Comic from Hell
"I had the carpenters set up the stage in the shape of a womb," Richard Lewis says. "I asked for the vagina stage." The prodigal son just made his pilgrimage back to Brooklyn, New York, the place he swears the "accident" occurred: his birth. And while the famously angst-ridden comic is now clean, sober, and in a happy relationship, he remains far from serene.
Thirty years ago, he began his standup career there, working at clubs like Pips in Sheepshead Bay but also sweating it out at some unconventional venues, such as the Gil Hodges Bowling Alley. "Gil Hodges was the first baseman for the Dodgers, and I idolized him -- I use the fact that he never made the Hall of Fame when I have bouts of impotency," Lewis says. "Performing there was like a mental institution. You'd set up your joke and you'd be ready for the big home-run punch line, and then you'd hear 3,000 pins crash and 'Eddie, I got the shoes!'"
Soon, he was playing Manhattan's major clubs, where his hypochondriacal kvetching and stream-of-consciousness self-flagellations raised the neurotic-Jew archetype to new heights, spawning a wave of imitators. And while paranoid accusations of thievery are a staple of the comedic psyche, Lewis' gripes about copycats are more valid than most. "I've seen and heard my inflection, my material, my wardrobe, my bad posture on other people's specials for two decades," he says. "I know it's the sincerest form of flattery, but when I find my riff lifted on their special before mine comes out, I find that despicable and unethical."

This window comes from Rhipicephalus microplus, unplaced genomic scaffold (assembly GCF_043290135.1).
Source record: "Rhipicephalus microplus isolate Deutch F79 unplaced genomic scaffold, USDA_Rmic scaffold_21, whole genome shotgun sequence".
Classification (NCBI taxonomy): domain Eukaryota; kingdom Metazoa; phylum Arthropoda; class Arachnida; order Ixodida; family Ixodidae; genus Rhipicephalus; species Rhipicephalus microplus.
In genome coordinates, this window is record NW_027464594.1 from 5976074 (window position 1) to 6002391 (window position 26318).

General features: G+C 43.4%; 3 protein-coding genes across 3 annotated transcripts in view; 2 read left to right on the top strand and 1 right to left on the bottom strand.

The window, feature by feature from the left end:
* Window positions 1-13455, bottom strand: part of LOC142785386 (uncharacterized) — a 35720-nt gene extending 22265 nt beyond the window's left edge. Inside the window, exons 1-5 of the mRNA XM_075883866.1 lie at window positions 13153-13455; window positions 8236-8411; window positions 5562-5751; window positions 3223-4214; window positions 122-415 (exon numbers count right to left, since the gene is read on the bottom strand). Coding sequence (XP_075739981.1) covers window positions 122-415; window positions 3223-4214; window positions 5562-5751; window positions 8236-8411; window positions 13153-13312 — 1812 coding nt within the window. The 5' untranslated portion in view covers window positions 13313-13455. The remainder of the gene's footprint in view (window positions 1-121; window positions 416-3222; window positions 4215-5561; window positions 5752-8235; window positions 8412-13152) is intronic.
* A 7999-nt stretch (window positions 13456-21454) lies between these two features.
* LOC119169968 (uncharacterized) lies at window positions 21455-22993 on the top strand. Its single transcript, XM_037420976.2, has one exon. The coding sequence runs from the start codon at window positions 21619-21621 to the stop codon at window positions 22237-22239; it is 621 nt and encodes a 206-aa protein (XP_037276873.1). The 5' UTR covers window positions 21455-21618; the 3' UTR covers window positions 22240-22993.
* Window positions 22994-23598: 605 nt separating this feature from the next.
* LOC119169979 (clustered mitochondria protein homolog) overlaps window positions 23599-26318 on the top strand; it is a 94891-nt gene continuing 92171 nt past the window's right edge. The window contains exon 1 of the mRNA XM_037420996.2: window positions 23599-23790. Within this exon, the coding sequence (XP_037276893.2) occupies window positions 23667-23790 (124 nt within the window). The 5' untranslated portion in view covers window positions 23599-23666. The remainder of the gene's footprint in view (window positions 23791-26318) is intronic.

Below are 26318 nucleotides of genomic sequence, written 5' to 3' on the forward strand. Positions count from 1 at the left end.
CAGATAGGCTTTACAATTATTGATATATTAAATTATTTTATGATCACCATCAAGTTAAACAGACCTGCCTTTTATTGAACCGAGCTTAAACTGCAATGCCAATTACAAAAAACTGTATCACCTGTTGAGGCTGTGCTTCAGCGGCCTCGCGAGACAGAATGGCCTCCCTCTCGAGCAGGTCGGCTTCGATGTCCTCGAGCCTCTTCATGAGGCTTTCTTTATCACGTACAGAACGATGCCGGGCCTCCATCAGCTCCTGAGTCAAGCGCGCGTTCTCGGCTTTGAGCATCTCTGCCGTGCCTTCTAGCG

But Lewis' comic conspiracy theory gives way to benevolence in his quest to properly pass the torch. "The flip side is when young comics tell me they grew up on me and ask me for advice. It happens all the time," Lewis says. "I tell them I had to have the balls to literally let it all hang out as Richard Lewis and not try to be like anybody else. It takes time, but everyone has that potential. You gotta put yourself in a comedy crock pot and experiment, find your own voice."
All this success has led Lewis to do the unthinkable: take a leave of absence from his therapist's couch. "I realized that I was sober, in a good relationship, in fairly good health, generally acting on principle, and this was about as good as it gets," he says. "I didn't feel like reporting to the commissioner anymore. So I made this big speech, like Truman backing out of the train station, waving goodbye."
Lewis hasn't exactly conquered his demons, and he probably never will. And until his seemingly bottomless well of despair runs dry, he'll continue to revel in plumbing its depths. "I've been making a living at something I love for 30 years, and I'm really grateful," he says. "It's been a pleasure, and it's been absolute torture. And when it stops being torture, I'll never get on a stage again."
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